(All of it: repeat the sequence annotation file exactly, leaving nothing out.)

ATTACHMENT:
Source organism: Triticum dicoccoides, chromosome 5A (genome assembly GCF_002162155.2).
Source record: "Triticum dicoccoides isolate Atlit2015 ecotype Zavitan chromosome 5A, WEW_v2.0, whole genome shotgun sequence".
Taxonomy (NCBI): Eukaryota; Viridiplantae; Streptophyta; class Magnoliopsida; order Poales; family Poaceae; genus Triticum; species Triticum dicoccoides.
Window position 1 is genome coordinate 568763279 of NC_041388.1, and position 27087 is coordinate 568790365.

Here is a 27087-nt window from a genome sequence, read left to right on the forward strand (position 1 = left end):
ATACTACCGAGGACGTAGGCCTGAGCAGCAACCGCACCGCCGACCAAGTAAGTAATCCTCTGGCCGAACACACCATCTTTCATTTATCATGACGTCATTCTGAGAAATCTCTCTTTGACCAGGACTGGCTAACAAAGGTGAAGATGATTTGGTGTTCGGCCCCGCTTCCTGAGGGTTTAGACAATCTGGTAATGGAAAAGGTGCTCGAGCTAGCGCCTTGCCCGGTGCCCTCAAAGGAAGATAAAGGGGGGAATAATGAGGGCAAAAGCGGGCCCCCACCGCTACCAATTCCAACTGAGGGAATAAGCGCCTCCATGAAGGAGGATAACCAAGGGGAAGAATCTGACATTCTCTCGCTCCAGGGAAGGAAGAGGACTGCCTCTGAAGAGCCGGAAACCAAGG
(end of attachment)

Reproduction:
Source organism: Triticum dicoccoides, chromosome 5A (genome assembly GCF_002162155.2).
Source record: "Triticum dicoccoides isolate Atlit2015 ecotype Zavitan chromosome 5A, WEW_v2.0, whole genome shotgun sequence".
Taxonomy (NCBI): Eukaryota; Viridiplantae; Streptophyta; class Magnoliopsida; order Poales; family Poaceae; genus Triticum; species Triticum dicoccoides.
Window position 1 is genome coordinate 568763279 of NC_041388.1, and position 27087 is coordinate 568790365.

Here is a 27087-nt window from a genome sequence, read left to right on the forward strand (position 1 = left end):
ATACTACCGAGGACGTAGGCCTGAGCAGCAACCGCACCGCCGACCAAGTAAGTAATCCTCTGGCCGAACACACCATCTTTCATTTATCATGACGTCATTCTGAGAAATCTCTCTTTGACCAGGACTGGCTAACAAAGGTGAAGATGATTTGGTGTTCGGCCCCGCTTCCTGAGGGTTTAGACAATCTGGTAATGGAAAAGGTGCTCGAGCTAGCGCCTTGCCCGGTGCCCTCAAAGGAAGATAAAGGGGGGAATAATGAGGGCAAAAGCGGGCCCCCACCGCTACCAATTCCAACTGAGGGAATAAGCGCCTCCATGAAGGAGGATAACCAAGGGGAAGAATCTGACATTCTCTCGCTCCAGGGAAGGAAGAGGACTGCCTCTGAAGAGCCGGAAACCAAGG